Walk across the street from the market to another Portland institution, Mr. Plywood. This hardware and plywood store has served the community for over 50 years with lumber, fasteners, paint and more for your next home project. This store made me incredibly homesick (my dad was contractor) and incredibly happy. The smell alone of cedar and other wood is intoxicating and you could spend hours in there smelling the wood. Which we did. But discreetly. The great part of Mr. Plywood is the people know their mission and they know it well. There are no tanning beds, espresso or live chickens for sale; it’s wood and wood related products all showcased in a clean, orderly manner. The friendly staff answered our dumb questions and were very helpful. I will definitely go back for my next house project.
Our last stop for this part of the tour is the Bipartisan Café. This funky coffee shop full of old campaign and political posters serves up tasty food and fresh coffee for students, writers and free thinkers alike. It’s been around since 2005 and very much feels like a Portland institution. I learned from the coffee shop’s blog that much of the land in the Montavilla neighborhood was owned by a prominent Japanese family before World War II until the government shipped the patriarch of this family and many more Japanese people to internment camps. Bipartisan Café is a great place to meet friends and argue about social justice issues or just hang out and write the next Democratic Socialist Manifesto.
Next on our tour is Invoke. This cute little metaphysical shop sells everything you need for your esoteric practice including books, candles, divination tools, to-die-for jewelry, sage, incense and more. You can also take a class or attend an event and there’s usually a reader at the shop who will happily read your fortune or help you answer life’s important questions. The owner is very friendly and knowledgeable and willing to answer any questions you might have. As you leave Invoke, check out the free bike pump to the left of the store offered by Oregon Bike Shop.
Our next stop, La Bouffe International Gourmet is just a short walk away. This specialty international market is considered a hidden gem of the neighborhood with middle eastern cheeses, grape leaves, pantry staples, wine and a fabulous bulk spices section for those times when you just need a little bit of Za’atar seasoning and don’t want to commit to a whole bottle. I dare you to come in here and not spend $50.
One block up and around the corner from La Bouffe is Portland Garment Factory. This zero-waste, lady-owned business is a full-service creative design and fabrication studio for the designer or fabricator in your life. The PGF has a variety of programs like the in-house incubator to help you develop your “weird, wild and unimaginable” idea like an inflatable fabric lung or a giant city flag. PGF also has an artist-in-residence program to actively engage underrepresented artists on specific, fabric-based projects. PGF is a place I would pay to allow me to hang out in for a day so I could listen and learn.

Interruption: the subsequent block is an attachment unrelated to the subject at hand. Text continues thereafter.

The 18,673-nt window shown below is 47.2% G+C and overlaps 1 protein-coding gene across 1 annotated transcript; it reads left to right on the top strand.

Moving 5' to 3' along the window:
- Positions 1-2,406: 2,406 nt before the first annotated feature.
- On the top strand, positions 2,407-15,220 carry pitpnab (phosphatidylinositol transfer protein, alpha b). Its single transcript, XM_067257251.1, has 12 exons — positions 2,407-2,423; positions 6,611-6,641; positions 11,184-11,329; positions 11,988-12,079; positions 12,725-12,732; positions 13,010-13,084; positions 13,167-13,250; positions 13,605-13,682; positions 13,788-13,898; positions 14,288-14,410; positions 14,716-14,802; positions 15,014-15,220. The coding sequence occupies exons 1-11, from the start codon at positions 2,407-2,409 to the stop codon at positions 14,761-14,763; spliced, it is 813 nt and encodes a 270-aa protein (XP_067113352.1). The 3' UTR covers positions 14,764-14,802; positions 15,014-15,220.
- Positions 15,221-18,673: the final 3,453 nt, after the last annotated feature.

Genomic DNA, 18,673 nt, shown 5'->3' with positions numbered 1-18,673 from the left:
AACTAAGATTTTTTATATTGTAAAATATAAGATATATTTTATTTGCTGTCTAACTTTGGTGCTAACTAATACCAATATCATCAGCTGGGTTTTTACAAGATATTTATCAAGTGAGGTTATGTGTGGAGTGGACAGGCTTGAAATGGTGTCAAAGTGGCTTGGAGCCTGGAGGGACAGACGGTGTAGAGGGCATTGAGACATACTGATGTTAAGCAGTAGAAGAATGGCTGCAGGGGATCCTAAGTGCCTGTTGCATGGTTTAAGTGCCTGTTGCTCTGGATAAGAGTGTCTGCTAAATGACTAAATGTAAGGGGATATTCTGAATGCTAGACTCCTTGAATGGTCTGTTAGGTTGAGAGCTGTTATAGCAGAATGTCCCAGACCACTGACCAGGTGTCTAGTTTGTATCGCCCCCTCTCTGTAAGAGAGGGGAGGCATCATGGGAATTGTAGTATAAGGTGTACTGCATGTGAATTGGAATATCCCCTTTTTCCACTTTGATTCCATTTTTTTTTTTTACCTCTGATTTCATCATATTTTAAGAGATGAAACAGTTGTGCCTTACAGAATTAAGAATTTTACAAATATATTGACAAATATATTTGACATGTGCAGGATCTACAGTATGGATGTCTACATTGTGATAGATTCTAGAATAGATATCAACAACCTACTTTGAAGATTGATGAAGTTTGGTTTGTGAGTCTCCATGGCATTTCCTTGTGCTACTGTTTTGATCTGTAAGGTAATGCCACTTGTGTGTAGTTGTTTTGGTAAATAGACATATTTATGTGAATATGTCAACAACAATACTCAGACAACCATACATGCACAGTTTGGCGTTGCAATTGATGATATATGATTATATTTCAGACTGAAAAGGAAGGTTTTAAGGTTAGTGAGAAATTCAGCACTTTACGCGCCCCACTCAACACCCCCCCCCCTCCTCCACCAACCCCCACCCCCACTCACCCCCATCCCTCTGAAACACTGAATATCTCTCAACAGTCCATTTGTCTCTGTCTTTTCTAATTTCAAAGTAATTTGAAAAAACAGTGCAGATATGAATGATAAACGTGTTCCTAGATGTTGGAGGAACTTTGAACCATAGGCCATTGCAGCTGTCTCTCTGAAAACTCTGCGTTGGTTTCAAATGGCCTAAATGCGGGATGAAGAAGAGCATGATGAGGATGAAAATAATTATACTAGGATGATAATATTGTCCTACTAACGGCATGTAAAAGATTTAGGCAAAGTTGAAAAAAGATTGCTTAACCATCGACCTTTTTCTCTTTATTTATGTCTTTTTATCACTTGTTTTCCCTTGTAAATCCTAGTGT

Next up we’re headed into Toast. I’ve walked by Toast many times not knowing what it was exactly and finally learned it is a shop that crafts custom wood and leather products and cases for your phone, laptop, gaming system and more. You can get a custom, leather wrapped pint glass commemorating your anniversary or a beautiful wooden case for your smart speaker. Toast was launched in 2012 via a Kickstarter campaign and all the products are made in their studio in Portland. Plus, they have a mascot named Justin Beaver so it’s worth checking out.
Before I leave you to explore the rest of this neighborhood, I would get flogged for not pointing out that the iconic Academy Theater. This historic and second run movie theater opened its doors in 1948, closed them in the 70s, and re-opened in 2006 after a renovation. This is the theater you go to when you miss favorite indie movie, anime feature or classic movie. They have an excellent selection of food and beverages AND they have on-site childcare available during your movie so you can enjoy a date night or some much needed alone time.
Thanks for joining me in the Montavilla neighborhood. I look forward to reading your gritty crime novel. Please join me on our next adventure to the Rose City Park Neighborhood where we will go searching for an elf village, learn German and get cuddled.